It might come as a surprise that people look back fondly at lockdown, but 54% say they’ll miss at least some aspects of a life closer to home, according to a recent survey by researchers at King’s College London. So what will we miss most?
Table service at pubs
During the pandemic, pubs channelled continental European cafe culture and introduced table service and online ordering systems to prevent punters jostling for drinks at the bar. Drinkers have welcomed the shift, and the way it makes for a more relaxed experience, so lots of pubs are planning to keep it. Others warn they can’t afford the staffing costs, however.
More people working from home meant that the money they usually spent in city centre branches of Pret a Manger was redirected towards independent cafes and local businesses. Data from Barclaycard showed that spending at independent food and drink shops, including off-licences, butchers and bakeries, jumped 28.6% in 2020 compared with a year earlier.
Although the rule of six has engendered a whole new set of confusing social rules, lots of people have enjoyed meeting in smaller, more intimate settings. This especially applies to big, often stressful occasions such as Christmas. Researchers in Australia found that lots of people had shrunk their social networks during the pandemic, and enjoyed becoming closer to their core friends.
During successive lockdowns, sales of comfortable clothes such as tracksuits soared, resulting in shortages at major retailers. While fashion influencers have been sporting transitional outfits combining joggers with heels and blazers in a bid to extend their appeal to the office, the consensus appears to be that the waistband is returning – just perhaps a bit looser.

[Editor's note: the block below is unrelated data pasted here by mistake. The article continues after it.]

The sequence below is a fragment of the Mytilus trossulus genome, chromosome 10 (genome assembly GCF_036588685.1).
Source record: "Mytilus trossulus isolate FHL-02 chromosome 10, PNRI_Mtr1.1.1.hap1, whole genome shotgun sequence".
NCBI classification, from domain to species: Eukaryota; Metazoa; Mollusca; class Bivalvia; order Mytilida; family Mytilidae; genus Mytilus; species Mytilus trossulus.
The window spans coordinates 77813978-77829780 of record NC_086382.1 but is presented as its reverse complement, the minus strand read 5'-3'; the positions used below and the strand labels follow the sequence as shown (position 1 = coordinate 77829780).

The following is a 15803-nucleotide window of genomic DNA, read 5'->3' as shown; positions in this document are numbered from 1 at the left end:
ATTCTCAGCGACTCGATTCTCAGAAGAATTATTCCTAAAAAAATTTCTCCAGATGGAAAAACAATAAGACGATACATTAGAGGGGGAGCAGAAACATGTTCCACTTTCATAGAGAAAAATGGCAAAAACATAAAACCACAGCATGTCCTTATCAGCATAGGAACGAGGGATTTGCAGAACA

Much has been said in recent years about the “cult of busyness” and how our society fetishises packed schedules. For many, the pandemic has been an opportunity to step away from daily commutes and social obligations, and rethink how we really want to spend our time. The KCL survey suggested two of the things people would most miss about lockdown were more family time (15%) and staying home (11%).
Medical appointments online
From ringing your doctor for a quick consultation to accessible therapy, many people have benefited from the shift to more flexible methods of communication for medical appointments. Although there are things that can only be done face to face, some people feel more comfortable behind a screen, and lower costs have translated into more widely available care.